A Global Release Day is the Wrong Kind of Globalisation

Big record labels are gearing up to move their release scheduling so that all new records come out on a Friday at a minute past midnight. They argue that everyone knows anyway through social media when a record is released; that record stores for those buying physical products need to know what day to rotate their displays (they do now of course, but risk being out of sync with download and streaming release dates); that new music should be introduced when interest in music is at its peak in order to compete better with other entertainment options. And also, that simpler planning means better coordination for global marketing campaigns, and also for their flip-side, anti-piracy activity.

This all looks convincing. Some High Street shops might prefer a different day (Fridays must already be busy for non specialists as everyone gets ready for weekend shoppers) but will welcome being at less of a disadvantage to digital retail and streaming. Much of the rest looks like simple common sense.

But let’s look at some of the assumptions here. For a start, this is clearly built to fit the Western Christian working week. OK, so the major music markets might work on Western weekly cycles, but at the very least this shows some overreach from record label representatives in the UK & USA who led the decision to move to Fridays. So much for ‘think global, act local’. Also underlying this move is the idea that new music discovery is a short burst of highly competitive attention. It allows no time for second listens, or getting used to an unfamiliar style over the week before deciding to spend your money and make your mark on the chart.

But are we not increasingly ignoring charts, and making our own journeys of discovery through social media and infinite libraries of music? That would be nice to think, but the money says otherwise. Those charts are important, not just as a signal of success, but also as a vector by which music can move from a niche audience and find broader support. So constricting the gateway is an inherently conservative strategy, favouring the bigger and better resourced marketing teams, and familiar artists. It would not be too far fetched to suspect that the same voices calling for a global release day will soon be trying to coordinate global charts, all based on the ability to mobilise marketing clout in a very compressed and highly contended window of essentially two day’s sales.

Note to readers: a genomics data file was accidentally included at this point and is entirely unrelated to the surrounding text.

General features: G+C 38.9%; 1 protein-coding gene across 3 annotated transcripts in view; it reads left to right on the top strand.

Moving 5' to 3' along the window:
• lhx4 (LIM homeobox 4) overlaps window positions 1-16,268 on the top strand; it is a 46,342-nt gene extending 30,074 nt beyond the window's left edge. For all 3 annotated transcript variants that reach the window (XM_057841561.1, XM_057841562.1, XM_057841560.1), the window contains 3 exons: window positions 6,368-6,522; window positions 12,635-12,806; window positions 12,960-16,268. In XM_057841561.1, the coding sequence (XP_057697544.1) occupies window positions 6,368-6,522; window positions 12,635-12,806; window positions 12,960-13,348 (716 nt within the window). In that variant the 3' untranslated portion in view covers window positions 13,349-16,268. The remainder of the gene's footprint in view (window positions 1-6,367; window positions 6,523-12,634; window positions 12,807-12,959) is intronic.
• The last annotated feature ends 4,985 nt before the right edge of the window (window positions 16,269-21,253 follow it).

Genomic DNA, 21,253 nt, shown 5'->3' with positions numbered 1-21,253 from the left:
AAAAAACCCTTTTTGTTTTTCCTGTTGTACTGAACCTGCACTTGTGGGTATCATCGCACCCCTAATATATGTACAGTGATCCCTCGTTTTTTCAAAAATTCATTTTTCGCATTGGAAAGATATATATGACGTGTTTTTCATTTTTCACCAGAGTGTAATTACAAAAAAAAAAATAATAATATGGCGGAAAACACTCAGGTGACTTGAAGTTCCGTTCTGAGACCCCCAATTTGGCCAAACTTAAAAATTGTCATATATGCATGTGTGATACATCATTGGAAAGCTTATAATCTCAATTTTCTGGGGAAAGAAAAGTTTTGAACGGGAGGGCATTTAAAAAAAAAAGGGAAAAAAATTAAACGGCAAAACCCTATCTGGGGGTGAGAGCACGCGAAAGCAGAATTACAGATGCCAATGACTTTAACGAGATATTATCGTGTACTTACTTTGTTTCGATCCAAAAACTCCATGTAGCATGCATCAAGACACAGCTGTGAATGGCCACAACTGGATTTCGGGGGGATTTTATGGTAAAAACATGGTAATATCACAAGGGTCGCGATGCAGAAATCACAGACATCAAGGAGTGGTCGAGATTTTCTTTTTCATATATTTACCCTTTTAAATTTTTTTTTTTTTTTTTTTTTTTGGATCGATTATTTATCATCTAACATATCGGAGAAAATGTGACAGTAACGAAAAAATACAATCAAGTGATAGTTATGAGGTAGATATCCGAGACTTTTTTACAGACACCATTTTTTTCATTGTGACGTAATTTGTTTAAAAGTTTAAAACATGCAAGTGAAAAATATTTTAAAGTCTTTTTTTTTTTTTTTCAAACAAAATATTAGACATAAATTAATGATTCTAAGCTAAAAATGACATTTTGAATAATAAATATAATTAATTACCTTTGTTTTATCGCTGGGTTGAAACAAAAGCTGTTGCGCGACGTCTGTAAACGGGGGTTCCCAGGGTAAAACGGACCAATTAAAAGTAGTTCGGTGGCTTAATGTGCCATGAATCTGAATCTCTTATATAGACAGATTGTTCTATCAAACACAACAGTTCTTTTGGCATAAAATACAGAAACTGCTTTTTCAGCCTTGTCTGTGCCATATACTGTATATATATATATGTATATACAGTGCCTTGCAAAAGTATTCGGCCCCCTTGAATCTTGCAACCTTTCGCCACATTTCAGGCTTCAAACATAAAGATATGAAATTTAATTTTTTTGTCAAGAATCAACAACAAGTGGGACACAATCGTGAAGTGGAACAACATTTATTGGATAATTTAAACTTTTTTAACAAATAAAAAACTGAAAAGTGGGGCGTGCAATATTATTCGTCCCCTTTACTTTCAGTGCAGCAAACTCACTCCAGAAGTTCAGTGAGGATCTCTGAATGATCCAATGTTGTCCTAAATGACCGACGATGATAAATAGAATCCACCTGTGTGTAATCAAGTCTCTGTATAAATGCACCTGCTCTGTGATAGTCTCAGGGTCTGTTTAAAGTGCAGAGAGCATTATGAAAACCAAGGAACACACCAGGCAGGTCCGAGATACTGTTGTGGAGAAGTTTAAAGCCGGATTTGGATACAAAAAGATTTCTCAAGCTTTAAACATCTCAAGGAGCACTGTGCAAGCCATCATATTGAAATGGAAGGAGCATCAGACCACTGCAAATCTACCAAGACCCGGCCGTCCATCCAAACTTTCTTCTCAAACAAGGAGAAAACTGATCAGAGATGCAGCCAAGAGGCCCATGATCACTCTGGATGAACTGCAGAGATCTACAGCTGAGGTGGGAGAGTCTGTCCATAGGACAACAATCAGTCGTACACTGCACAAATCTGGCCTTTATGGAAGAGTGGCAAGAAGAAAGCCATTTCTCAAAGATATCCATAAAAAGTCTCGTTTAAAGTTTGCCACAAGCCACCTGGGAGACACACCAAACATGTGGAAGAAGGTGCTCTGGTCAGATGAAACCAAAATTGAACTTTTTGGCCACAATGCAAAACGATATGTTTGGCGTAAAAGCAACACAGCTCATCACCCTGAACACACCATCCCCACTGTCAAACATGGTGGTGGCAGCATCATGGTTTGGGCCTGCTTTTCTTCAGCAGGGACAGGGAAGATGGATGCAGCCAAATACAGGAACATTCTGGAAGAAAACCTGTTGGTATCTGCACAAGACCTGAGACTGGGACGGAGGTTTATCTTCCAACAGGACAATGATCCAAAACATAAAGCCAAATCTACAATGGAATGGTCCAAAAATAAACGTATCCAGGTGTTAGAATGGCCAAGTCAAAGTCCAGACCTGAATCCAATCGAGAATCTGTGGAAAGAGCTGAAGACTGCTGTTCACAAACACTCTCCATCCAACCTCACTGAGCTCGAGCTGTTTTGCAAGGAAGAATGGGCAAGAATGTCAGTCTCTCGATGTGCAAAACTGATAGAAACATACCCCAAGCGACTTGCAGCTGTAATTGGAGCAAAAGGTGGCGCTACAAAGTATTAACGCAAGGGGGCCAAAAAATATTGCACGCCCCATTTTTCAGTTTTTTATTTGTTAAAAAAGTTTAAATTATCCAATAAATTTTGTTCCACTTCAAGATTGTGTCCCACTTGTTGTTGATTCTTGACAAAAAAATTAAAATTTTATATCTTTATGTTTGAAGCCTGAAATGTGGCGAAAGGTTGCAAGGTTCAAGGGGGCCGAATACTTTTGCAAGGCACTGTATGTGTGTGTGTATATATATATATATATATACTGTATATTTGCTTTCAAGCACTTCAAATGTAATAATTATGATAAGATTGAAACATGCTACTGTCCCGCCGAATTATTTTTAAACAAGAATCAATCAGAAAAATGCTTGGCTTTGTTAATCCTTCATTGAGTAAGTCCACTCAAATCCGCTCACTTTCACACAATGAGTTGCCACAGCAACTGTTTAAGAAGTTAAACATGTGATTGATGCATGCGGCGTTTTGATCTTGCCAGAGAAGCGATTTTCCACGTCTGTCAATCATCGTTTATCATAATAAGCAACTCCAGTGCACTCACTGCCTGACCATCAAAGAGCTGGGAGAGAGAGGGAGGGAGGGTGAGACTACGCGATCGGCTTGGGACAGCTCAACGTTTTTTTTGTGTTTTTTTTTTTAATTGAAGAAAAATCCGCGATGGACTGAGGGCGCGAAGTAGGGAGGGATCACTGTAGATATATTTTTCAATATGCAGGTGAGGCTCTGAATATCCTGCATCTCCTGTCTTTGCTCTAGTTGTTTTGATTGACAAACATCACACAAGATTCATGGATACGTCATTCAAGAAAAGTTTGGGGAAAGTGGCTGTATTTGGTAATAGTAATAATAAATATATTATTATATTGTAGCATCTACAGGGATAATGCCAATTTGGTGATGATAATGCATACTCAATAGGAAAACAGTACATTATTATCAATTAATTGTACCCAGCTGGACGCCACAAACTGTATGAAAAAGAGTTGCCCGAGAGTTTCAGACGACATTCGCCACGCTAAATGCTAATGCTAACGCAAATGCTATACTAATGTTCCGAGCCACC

This is a kind of market shrinking madness, inevitably benefiting bigger companies and those with access to TV, which is probably no accident. The recorded music market is essentially static, so if the dominant labels want to improve their financial performance they need more market concentration, and less cost.

For the rest however, young artists, independent record labels, and anyone who wants to roam outside of the mainstream music playpen, we need to get a bit more organised and find ways to support truly local music and music retailers, outside the hypercompetitive sharkpool that global release day will become. May I start by suggesting Folk Monday’s, Welsh Tuesday’s, Opposite Latitude Wednesday’s, Over 50’s Thursdays…. you get the picture. And then we will be fortified against the torrent of Global Pop Friday.

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